A check valve 68 is provided in the passage means 34 at a position upstream of the flow control valve 36 and comprises a valve seat 70 formed perpendicularly to and in the passage means 34, a valve head 72 seatable on the valve seat 70 to close the passage means 34, and a compression spring 74 urging the valve head 72 against the valve seat 70. The check valve 68 is operable to open the passage means 34 to permit secondary air to flow to the exhaust gas passageway 22 when the pressure in an upstream portion 76 is above the pressure in a downstream portion 78 and to close the passage means 34 to prevent flow of the engine exhaust gases from the portion 48 to the portion 76 when the pressure in the portion 76 is below the pressure in the portion 78.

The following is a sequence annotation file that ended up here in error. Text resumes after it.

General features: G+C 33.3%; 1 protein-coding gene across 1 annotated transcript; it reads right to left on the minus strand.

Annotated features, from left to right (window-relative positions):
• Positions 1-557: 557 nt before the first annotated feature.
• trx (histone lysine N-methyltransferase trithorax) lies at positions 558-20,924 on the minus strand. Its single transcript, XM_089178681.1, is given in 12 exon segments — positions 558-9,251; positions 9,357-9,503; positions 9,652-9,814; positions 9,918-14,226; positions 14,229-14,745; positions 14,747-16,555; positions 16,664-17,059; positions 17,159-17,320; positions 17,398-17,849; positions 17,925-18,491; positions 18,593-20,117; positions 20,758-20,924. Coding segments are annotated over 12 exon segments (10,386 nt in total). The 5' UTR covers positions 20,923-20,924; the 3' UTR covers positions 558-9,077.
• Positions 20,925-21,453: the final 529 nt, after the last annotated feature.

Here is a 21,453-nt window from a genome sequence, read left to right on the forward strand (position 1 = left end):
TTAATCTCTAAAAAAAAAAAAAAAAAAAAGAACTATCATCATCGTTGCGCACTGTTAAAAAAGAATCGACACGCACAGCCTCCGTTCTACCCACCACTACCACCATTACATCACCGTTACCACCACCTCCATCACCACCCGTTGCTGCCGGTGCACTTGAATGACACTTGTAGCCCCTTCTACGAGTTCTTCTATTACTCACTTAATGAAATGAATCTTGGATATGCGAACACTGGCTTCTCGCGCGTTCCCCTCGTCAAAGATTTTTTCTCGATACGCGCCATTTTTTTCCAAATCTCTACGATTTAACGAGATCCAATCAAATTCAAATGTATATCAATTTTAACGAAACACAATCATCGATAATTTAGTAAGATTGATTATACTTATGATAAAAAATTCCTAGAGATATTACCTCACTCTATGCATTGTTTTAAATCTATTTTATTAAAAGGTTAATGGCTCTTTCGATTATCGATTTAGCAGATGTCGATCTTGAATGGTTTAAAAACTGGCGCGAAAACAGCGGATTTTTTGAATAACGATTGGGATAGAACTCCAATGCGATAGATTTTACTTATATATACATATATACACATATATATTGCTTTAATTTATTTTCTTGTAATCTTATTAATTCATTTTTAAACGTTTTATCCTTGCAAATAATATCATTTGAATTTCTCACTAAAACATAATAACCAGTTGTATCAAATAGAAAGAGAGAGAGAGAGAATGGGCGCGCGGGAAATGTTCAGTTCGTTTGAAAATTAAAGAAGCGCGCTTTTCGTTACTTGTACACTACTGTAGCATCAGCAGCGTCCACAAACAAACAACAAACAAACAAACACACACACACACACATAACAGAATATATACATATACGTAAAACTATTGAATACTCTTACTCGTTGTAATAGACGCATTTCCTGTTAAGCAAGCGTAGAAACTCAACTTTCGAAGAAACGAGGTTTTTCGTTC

The amount of secondary air fed into the exhaust gas passageway 22 is metered to a value to cause the electric air-fuel ratio control device 26 to control the air-fuel ratio of the air-fuel mixture drawn into the engine 12 to a value within a range between, for example, when fuel is gasoline, 13/1 and 14/1, by adjusting the degree of opening of the flow control valve 36 or in another suitable manner such as by means of an orifice (not shown) formed in the passage means 34.

The air-fuel ratio control adjusting system 10 thus far described is operated as follows: